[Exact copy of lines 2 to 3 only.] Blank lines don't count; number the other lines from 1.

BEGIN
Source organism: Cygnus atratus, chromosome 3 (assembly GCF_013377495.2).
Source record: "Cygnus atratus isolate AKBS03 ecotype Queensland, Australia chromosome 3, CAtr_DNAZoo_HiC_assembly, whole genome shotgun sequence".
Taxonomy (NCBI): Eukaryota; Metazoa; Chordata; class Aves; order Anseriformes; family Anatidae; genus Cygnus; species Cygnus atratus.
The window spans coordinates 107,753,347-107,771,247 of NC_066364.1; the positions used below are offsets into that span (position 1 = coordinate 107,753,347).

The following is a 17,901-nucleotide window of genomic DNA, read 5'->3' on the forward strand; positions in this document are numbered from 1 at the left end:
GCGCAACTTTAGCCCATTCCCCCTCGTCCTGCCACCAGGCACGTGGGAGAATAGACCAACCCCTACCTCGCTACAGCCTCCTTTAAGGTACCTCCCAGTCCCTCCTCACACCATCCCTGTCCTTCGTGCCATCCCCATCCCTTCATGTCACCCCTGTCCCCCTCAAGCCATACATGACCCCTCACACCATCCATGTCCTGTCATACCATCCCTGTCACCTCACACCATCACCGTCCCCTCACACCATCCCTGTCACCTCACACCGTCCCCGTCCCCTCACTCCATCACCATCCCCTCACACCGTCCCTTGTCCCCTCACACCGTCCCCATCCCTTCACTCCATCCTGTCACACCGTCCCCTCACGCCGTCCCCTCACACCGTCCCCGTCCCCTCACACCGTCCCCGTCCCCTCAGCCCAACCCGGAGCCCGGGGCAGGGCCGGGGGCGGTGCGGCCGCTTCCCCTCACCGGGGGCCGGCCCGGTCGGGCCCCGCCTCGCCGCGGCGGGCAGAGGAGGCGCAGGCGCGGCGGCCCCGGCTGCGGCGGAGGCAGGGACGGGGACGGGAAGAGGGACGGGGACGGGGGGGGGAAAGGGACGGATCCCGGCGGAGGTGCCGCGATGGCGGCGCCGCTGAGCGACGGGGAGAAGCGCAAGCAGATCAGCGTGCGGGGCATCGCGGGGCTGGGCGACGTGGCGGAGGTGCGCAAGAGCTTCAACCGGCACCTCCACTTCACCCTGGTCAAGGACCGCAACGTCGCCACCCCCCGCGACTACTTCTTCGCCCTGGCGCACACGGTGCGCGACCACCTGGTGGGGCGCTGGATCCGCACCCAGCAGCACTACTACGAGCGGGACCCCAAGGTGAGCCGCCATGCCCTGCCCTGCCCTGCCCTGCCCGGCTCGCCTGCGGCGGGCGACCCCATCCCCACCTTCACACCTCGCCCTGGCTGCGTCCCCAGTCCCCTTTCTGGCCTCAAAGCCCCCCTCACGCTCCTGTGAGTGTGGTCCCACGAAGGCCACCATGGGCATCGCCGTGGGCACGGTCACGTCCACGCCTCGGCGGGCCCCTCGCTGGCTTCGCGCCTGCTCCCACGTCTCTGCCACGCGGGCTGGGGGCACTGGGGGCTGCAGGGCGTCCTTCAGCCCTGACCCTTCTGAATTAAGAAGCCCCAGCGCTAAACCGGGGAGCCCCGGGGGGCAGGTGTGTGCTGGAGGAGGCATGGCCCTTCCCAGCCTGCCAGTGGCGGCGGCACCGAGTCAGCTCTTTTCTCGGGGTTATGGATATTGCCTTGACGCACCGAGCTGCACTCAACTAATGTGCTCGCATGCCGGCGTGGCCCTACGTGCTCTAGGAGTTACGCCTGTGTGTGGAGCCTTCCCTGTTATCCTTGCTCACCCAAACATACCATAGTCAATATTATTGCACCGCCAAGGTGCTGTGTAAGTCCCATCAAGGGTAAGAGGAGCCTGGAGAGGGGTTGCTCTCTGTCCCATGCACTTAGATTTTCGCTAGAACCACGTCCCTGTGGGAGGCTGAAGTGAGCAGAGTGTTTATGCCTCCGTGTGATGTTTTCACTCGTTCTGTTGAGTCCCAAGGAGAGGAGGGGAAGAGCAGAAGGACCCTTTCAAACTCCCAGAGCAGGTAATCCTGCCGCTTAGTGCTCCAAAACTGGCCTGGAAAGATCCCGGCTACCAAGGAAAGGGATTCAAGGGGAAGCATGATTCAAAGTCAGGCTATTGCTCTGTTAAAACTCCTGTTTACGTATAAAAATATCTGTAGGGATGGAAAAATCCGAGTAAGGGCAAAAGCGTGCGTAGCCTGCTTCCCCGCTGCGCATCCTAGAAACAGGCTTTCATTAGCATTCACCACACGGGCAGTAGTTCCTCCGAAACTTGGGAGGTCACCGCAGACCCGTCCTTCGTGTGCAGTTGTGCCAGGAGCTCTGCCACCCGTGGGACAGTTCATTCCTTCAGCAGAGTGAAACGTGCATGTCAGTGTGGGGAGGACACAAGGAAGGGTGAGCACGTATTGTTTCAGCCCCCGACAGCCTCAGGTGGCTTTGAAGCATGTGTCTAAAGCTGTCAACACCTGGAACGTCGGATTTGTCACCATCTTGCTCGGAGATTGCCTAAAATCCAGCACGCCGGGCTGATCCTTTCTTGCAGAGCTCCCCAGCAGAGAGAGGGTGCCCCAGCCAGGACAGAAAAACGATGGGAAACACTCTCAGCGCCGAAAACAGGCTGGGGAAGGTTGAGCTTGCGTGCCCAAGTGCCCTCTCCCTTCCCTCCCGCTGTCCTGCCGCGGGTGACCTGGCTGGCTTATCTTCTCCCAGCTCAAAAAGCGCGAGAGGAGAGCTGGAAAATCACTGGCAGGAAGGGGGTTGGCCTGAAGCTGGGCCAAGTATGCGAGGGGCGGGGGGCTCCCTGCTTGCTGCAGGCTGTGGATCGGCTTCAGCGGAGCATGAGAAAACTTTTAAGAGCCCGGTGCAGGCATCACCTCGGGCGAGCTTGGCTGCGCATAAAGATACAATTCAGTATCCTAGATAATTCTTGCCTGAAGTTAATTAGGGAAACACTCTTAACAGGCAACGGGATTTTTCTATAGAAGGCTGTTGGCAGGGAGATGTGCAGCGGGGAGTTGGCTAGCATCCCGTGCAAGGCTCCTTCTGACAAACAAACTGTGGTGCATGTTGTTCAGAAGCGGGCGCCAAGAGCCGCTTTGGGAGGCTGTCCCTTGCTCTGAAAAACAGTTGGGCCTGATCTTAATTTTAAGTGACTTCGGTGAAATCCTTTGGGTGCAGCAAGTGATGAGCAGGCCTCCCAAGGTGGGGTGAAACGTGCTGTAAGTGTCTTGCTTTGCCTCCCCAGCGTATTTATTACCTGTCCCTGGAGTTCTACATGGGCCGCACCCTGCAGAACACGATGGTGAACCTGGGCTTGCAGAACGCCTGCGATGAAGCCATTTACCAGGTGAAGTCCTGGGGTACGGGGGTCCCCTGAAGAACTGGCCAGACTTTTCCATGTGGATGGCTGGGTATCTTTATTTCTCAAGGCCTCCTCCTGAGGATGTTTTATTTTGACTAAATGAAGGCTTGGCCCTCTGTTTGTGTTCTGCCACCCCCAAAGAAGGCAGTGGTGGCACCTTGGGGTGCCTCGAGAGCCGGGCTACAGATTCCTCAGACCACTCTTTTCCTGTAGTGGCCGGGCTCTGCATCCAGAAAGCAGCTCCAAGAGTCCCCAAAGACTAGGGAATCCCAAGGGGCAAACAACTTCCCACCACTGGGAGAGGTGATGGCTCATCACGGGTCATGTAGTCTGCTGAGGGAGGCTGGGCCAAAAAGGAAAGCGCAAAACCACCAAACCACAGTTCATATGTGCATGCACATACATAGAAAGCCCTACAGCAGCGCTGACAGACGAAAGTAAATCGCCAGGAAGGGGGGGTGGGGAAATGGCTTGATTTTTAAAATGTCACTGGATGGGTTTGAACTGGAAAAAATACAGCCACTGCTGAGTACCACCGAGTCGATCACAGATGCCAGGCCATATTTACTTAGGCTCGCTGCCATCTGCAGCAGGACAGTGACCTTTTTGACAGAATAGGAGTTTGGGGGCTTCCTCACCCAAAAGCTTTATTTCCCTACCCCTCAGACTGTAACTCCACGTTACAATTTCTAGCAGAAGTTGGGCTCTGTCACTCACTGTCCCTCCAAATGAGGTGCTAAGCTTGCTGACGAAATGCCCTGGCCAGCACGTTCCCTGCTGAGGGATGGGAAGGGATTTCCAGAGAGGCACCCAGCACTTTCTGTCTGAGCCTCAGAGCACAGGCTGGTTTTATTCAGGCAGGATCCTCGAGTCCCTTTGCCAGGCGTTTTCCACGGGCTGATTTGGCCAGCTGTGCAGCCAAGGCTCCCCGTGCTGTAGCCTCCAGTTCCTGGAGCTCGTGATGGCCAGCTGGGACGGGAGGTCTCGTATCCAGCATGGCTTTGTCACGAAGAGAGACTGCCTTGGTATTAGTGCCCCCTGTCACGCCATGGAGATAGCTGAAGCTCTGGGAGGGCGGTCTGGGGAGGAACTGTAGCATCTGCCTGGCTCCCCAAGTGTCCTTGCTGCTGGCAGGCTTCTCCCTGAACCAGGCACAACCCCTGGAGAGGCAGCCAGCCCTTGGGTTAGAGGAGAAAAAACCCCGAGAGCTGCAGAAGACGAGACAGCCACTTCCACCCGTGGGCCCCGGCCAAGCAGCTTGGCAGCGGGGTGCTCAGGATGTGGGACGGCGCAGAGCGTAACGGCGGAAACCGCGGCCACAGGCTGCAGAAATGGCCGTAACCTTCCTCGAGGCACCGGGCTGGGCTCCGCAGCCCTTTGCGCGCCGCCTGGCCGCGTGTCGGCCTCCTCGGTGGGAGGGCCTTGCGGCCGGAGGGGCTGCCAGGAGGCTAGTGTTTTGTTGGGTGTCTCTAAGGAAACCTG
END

Source record: "Cygnus atratus isolate AKBS03 ecotype Queensland, Australia chromosome 3, CAtr_DNAZoo_HiC_assembly, whole genome shotgun sequence".
Taxonomy (NCBI): Eukaryota; Metazoa; Chordata; class Aves; order Anseriformes; family Anatidae; genus Cygnus; species Cygnus atratus.